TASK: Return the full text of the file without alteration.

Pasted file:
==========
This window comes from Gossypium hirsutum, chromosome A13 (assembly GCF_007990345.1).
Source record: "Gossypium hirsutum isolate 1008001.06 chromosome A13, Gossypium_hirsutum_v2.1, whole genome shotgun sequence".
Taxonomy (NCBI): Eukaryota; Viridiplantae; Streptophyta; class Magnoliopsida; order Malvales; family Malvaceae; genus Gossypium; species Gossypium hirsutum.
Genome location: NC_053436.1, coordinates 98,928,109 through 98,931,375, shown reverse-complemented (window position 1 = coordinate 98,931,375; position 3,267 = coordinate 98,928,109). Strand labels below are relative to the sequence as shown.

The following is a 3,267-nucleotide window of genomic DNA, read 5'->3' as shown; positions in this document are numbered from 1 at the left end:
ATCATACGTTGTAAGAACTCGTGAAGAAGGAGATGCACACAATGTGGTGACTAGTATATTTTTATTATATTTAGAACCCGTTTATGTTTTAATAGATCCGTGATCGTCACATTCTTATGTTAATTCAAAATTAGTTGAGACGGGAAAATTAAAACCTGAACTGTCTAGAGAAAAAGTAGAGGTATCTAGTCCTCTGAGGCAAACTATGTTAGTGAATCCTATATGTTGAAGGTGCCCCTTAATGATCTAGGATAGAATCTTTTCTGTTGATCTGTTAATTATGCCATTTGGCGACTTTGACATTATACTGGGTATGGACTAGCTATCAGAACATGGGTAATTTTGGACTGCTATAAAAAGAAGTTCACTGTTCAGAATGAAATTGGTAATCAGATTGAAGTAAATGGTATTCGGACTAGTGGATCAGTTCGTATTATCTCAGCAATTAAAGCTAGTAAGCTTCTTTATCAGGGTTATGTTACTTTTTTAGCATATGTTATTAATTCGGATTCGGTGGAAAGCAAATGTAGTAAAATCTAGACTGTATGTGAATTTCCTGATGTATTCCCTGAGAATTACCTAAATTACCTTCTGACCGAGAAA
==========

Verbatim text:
This window comes from Gossypium hirsutum, chromosome A13 (assembly GCF_007990345.1).
Source record: "Gossypium hirsutum isolate 1008001.06 chromosome A13, Gossypium_hirsutum_v2.1, whole genome shotgun sequence".
Taxonomy (NCBI): Eukaryota; Viridiplantae; Streptophyta; class Magnoliopsida; order Malvales; family Malvaceae; genus Gossypium; species Gossypium hirsutum.
Genome location: NC_053436.1, coordinates 98,928,109 through 98,931,375, shown reverse-complemented (window position 1 = coordinate 98,931,375; position 3,267 = coordinate 98,928,109). Strand labels below are relative to the sequence as shown.

The following is a 3,267-nucleotide window of genomic DNA, read 5'->3' as shown; positions in this document are numbered from 1 at the left end:
ATCATACGTTGTAAGAACTCGTGAAGAAGGAGATGCACACAATGTGGTGACTAGTATATTTTTATTATATTTAGAACCCGTTTATGTTTTAATAGATCCGTGATCGTCACATTCTTATGTTAATTCAAAATTAGTTGAGACGGGAAAATTAAAACCTGAACTGTCTAGAGAAAAAGTAGAGGTATCTAGTCCTCTGAGGCAAACTATGTTAGTGAATCCTATATGTTGAAGGTGCCCCTTAATGATCTAGGATAGAATCTTTTCTGTTGATCTGTTAATTATGCCATTTGGCGACTTTGACATTATACTGGGTATGGACTAGCTATCAGAACATGGGTAATTTTGGACTGCTATAAAAAGAAGTTCACTGTTCAGAATGAAATTGGTAATCAGATTGAAGTAAATGGTATTCGGACTAGTGGATCAGTTCGTATTATCTCAGCAATTAAAGCTAGTAAGCTTCTTTATCAGGGTTATGTTACTTTTTTAGCATATGTTATTAATTCGGATTCGGTGGAAAGCAAATGTAGTAAAATCTAGACTGTATGTGAATTTCCTGATGTATTCCCTGAGAATTACCTAAATTACCTTCTGACCGAGAAA